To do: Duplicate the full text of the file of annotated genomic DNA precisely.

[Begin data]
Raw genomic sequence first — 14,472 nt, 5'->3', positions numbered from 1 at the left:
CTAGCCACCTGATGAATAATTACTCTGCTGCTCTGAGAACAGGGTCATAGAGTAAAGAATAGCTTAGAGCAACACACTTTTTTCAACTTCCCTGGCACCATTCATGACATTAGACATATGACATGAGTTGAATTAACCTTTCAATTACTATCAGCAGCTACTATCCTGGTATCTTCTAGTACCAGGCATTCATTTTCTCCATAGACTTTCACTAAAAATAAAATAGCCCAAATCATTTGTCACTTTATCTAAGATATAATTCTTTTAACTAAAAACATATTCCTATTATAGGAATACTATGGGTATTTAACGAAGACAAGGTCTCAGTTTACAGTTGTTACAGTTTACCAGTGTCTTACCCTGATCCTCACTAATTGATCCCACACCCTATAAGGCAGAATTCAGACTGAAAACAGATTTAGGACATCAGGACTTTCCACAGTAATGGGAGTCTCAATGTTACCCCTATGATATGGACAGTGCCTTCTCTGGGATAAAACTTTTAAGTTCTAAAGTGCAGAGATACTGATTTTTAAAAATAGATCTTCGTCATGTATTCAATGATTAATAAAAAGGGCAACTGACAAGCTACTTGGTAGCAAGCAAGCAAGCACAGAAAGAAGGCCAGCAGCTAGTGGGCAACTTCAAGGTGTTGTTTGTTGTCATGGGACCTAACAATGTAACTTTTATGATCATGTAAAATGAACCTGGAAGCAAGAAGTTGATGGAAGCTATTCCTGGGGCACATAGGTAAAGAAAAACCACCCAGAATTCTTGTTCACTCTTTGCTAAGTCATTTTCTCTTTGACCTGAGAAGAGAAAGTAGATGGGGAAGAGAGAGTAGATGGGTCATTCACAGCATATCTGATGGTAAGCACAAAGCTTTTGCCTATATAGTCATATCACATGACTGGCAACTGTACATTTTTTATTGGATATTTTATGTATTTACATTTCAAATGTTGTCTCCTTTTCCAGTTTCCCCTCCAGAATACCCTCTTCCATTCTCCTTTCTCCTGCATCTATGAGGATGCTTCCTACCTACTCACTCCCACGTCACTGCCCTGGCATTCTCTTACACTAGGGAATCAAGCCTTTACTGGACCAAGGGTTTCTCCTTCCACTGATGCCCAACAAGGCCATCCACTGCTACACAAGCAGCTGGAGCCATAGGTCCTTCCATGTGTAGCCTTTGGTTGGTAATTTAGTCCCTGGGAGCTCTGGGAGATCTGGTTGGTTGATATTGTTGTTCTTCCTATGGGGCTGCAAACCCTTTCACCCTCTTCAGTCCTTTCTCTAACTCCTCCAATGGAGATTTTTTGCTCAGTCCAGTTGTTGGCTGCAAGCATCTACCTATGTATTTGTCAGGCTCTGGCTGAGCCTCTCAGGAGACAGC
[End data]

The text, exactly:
Raw genomic sequence first — 14,472 nt, 5'->3', positions numbered from 1 at the left:
CTAGCCACCTGATGAATAATTACTCTGCTGCTCTGAGAACAGGGTCATAGAGTAAAGAATAGCTTAGAGCAACACACTTTTTTCAACTTCCCTGGCACCATTCATGACATTAGACATATGACATGAGTTGAATTAACCTTTCAATTACTATCAGCAGCTACTATCCTGGTATCTTCTAGTACCAGGCATTCATTTTCTCCATAGACTTTCACTAAAAATAAAATAGCCCAAATCATTTGTCACTTTATCTAAGATATAATTCTTTTAACTAAAAACATATTCCTATTATAGGAATACTATGGGTATTTAACGAAGACAAGGTCTCAGTTTACAGTTGTTACAGTTTACCAGTGTCTTACCCTGATCCTCACTAATTGATCCCACACCCTATAAGGCAGAATTCAGACTGAAAACAGATTTAGGACATCAGGACTTTCCACAGTAATGGGAGTCTCAATGTTACCCCTATGATATGGACAGTGCCTTCTCTGGGATAAAACTTTTAAGTTCTAAAGTGCAGAGATACTGATTTTTAAAAATAGATCTTCGTCATGTATTCAATGATTAATAAAAAGGGCAACTGACAAGCTACTTGGTAGCAAGCAAGCAAGCACAGAAAGAAGGCCAGCAGCTAGTGGGCAACTTCAAGGTGTTGTTTGTTGTCATGGGACCTAACAATGTAACTTTTATGATCATGTAAAATGAACCTGGAAGCAAGAAGTTGATGGAAGCTATTCCTGGGGCACATAGGTAAAGAAAAACCACCCAGAATTCTTGTTCACTCTTTGCTAAGTCATTTTCTCTTTGACCTGAGAAGAGAAAGTAGATGGGGAAGAGAGAGTAGATGGGTCATTCACAGCATATCTGATGGTAAGCACAAAGCTTTTGCCTATATAGTCATATCACATGACTGGCAACTGTACATTTTTTATTGGATATTTTATGTATTTACATTTCAAATGTTGTCTCCTTTTCCAGTTTCCCCTCCAGAATACCCTCTTCCATTCTCCTTTCTCCTGCATCTATGAGGATGCTTCCTACCTACTCACTCCCACGTCACTGCCCTGGCATTCTCTTACACTAGGGAATCAAGCCTTTACTGGACCAAGGGTTTCTCCTTCCACTGATGCCCAACAAGGCCATCCACTGCTACACAAGCAGCTGGAGCCATAGGTCCTTCCATGTGTAGCCTTTGGTTGGTAATTTAGTCCCTGGGAGCTCTGGGAGATCTGGTTGGTTGATATTGTTGTTCTTCCTATGGGGCTGCAAACCCTTTCACCCTCTTCAGTCCTTTCTCTAACTCCTCCAATGGAGATTTTTTGCTCAGTCCAGTTGTTGGCTGCAAGCATCTACCTATGTATTTGTCAGGCTCTGGCTGAGCCTCTCAGGAGACAGC